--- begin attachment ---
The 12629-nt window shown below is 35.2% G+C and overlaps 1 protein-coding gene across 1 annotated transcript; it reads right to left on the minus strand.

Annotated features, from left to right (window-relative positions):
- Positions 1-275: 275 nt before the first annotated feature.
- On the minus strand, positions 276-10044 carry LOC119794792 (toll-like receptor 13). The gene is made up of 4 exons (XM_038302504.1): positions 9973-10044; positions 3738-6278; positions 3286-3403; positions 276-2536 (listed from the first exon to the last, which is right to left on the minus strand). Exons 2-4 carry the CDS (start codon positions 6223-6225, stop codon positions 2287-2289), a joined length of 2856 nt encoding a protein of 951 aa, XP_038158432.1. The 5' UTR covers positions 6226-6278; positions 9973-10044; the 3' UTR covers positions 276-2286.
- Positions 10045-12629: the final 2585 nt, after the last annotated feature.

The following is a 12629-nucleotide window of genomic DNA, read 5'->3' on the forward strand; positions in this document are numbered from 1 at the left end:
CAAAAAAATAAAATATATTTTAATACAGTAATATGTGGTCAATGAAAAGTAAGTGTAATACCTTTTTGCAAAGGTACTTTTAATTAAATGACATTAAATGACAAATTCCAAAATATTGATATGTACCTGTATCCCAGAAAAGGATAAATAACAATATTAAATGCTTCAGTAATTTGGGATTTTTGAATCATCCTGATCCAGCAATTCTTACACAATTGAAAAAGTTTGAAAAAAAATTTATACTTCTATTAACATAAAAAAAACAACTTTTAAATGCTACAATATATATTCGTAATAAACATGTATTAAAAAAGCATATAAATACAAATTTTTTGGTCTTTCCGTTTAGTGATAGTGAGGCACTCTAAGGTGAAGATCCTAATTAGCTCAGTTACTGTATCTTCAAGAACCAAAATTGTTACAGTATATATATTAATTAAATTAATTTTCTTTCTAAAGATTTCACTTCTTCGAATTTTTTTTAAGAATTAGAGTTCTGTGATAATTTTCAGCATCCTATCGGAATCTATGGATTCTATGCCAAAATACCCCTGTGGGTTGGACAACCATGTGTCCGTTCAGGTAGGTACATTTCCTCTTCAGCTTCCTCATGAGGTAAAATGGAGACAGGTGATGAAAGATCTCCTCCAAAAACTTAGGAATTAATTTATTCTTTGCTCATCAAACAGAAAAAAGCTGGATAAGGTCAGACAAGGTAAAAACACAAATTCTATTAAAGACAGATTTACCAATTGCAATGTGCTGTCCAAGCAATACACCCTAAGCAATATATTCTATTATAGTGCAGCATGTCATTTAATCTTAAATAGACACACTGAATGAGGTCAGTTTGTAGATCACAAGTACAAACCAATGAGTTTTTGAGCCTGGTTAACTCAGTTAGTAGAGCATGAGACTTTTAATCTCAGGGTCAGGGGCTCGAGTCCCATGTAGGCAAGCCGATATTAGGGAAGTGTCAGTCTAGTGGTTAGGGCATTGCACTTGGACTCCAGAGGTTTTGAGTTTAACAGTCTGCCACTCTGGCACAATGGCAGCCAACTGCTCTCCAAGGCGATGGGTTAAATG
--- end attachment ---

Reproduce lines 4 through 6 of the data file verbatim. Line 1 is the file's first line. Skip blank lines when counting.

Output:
- On the minus strand, positions 276-10044 carry LOC119794792 (toll-like receptor 13). The gene is made up of 4 exons (XM_038302504.1): positions 9973-10044; positions 3738-6278; positions 3286-3403; positions 276-2536 (listed from the first exon to the last, which is right to left on the minus strand). Exons 2-4 carry the CDS (start codon positions 6223-6225, stop codon positions 2287-2289), a joined length of 2856 nt encoding a protein of 951 aa, XP_038158432.1. The 5' UTR covers positions 6226-6278; positions 9973-10044; the 3' UTR covers positions 276-2286.
- Positions 10045-12629: the final 2585 nt, after the last annotated feature.

The following is a 12629-nucleotide window of genomic DNA, read 5'->3' on the forward strand; positions in this document are numbered from 1 at the left end: